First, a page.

A few things I would warn you about. Don't hire a heating and air company, unless they have extensive experience with dust collection. Positive systems and negative systems are two different fields, completely. Also, don't use HVAC ductwork for dust collection, unless it has a heavy wall. The typical thin wall you have in your home will collapse if put under too much vacuum, and the branches, elbows and Y's are less efficient. Next, do a layout of your facility. Note the placement of the machines and what machines you expect to have in use at any given time. Why? Because proper dust collection is all about CFM (this is why you don't buy a collector before designing the system).

I will try to explain this to the best of my ability, so, please no one take offense if I sound condescending. Let's take the following. Machine 'A' has a 4" port. Only a given quantity of air will travel through a 4"opening at a specific CFM. Ok? This is crucial. If you have a 4" port and you connect it to a 2 1/2 " shop vac you will only pull 2 1/2" of air - obviously. If you connect the same port to a dust collector that has a 6" port, you will only pull 4" of air. Great! Dust collectors with a 6" port pulls more CFM, and therefore, the pickup should increase at machine 'A'. Wrong! Big Wrong! What happens is, only the maximum CFM for a 4" opening will feed the dust collector. If the difference is too great, you will starve the collector of air, and in effect vacuum lock the collector.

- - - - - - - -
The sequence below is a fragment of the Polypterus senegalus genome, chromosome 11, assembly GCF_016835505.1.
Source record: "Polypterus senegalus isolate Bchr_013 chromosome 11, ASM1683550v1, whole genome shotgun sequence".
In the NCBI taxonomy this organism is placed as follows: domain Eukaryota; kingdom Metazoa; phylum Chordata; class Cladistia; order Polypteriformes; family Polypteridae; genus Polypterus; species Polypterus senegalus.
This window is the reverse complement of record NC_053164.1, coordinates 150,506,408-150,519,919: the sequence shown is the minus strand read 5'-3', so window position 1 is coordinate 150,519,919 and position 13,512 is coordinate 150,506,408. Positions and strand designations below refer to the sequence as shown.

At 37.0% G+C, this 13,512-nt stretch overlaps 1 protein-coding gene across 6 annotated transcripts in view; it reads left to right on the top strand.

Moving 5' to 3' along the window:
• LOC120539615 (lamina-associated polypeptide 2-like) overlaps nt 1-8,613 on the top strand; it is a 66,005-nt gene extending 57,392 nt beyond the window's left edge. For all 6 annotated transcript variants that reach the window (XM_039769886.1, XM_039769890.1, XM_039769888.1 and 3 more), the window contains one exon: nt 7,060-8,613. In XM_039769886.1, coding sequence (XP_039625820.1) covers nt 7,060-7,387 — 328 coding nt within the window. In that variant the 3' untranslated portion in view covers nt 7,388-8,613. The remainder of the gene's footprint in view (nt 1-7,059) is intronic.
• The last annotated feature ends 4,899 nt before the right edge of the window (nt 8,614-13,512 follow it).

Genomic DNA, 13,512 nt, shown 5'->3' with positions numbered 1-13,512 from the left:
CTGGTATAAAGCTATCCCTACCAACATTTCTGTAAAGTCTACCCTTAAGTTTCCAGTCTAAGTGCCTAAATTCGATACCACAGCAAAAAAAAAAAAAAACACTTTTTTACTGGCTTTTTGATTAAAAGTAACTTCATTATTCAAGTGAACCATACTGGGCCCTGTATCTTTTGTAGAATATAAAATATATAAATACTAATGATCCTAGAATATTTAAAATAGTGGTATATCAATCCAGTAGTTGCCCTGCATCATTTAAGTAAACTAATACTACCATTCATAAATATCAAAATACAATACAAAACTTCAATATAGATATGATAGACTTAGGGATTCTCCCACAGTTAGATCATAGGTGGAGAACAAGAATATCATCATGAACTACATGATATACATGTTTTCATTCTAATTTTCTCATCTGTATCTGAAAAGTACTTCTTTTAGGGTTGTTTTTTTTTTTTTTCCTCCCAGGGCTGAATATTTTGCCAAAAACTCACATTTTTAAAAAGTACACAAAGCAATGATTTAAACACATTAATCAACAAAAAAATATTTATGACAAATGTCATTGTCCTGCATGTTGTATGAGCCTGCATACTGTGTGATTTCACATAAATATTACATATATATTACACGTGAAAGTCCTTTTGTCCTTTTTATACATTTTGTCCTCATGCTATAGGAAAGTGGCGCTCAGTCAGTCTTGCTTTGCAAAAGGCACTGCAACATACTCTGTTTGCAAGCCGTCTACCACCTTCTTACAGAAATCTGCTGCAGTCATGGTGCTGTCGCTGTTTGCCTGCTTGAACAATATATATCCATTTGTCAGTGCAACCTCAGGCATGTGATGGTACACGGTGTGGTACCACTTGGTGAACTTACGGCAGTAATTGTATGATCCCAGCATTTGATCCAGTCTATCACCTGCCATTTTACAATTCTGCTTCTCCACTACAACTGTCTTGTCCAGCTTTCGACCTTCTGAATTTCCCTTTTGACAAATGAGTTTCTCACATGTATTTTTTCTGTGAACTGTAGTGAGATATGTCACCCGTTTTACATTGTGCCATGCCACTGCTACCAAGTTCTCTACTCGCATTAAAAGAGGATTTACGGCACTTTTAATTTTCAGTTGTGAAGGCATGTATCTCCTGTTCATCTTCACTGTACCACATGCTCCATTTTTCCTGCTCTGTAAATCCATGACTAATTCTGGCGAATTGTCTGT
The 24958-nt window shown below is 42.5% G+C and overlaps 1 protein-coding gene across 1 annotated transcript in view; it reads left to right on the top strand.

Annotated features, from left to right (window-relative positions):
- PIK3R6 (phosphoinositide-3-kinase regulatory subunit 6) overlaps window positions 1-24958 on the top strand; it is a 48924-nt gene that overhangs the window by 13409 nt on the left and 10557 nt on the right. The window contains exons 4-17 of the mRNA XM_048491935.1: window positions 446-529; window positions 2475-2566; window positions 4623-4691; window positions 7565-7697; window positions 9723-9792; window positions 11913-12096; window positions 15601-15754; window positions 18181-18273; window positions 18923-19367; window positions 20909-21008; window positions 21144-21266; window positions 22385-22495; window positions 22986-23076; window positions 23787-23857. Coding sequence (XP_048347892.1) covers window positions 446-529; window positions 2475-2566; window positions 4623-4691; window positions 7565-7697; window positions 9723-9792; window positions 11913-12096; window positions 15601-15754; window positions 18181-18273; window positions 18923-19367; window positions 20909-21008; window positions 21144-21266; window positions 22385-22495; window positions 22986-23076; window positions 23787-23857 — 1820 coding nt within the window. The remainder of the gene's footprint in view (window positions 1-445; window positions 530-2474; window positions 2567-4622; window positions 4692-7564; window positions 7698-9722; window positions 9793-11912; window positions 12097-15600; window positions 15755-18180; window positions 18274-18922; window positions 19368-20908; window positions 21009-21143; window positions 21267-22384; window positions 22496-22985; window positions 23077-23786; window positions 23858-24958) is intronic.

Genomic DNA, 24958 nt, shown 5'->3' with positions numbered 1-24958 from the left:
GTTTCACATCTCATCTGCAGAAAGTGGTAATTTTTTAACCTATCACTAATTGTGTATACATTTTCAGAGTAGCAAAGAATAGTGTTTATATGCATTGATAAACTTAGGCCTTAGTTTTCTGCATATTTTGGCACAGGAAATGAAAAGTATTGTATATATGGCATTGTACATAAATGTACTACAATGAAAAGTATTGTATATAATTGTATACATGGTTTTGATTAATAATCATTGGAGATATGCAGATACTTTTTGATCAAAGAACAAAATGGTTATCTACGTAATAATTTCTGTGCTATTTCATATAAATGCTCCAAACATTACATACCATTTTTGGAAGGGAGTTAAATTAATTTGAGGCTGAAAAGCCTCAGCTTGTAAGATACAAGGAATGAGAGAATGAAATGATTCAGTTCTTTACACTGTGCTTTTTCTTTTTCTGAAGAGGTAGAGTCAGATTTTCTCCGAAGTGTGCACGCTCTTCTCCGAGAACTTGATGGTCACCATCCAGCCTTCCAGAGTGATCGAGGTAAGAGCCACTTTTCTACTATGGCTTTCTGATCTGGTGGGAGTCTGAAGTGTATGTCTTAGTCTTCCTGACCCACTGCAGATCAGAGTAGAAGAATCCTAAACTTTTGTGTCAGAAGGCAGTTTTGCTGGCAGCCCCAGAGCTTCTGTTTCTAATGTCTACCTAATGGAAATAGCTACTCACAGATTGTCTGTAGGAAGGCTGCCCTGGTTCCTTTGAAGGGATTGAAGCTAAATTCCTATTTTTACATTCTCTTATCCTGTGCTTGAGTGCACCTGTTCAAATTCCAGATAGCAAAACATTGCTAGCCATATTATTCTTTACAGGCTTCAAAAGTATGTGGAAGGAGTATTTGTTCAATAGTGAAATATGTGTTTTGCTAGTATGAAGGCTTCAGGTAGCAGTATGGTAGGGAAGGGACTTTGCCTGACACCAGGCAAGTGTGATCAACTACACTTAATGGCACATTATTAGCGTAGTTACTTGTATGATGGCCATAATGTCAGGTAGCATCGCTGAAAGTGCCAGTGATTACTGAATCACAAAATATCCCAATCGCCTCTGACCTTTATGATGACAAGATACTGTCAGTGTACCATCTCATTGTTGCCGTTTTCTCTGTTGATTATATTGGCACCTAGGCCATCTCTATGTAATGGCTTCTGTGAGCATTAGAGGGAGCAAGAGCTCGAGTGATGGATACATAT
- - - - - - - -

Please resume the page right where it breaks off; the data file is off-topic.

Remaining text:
How to you determine this? Using basic math we need to find the square area of the given port in question.

The formula is (radius squared x PI)
4" machine port: 2 X 2 X 3.14 = 12.56 sq inches
6" dust collector: 3 X 3 X 3.14 = 28.26 sq inches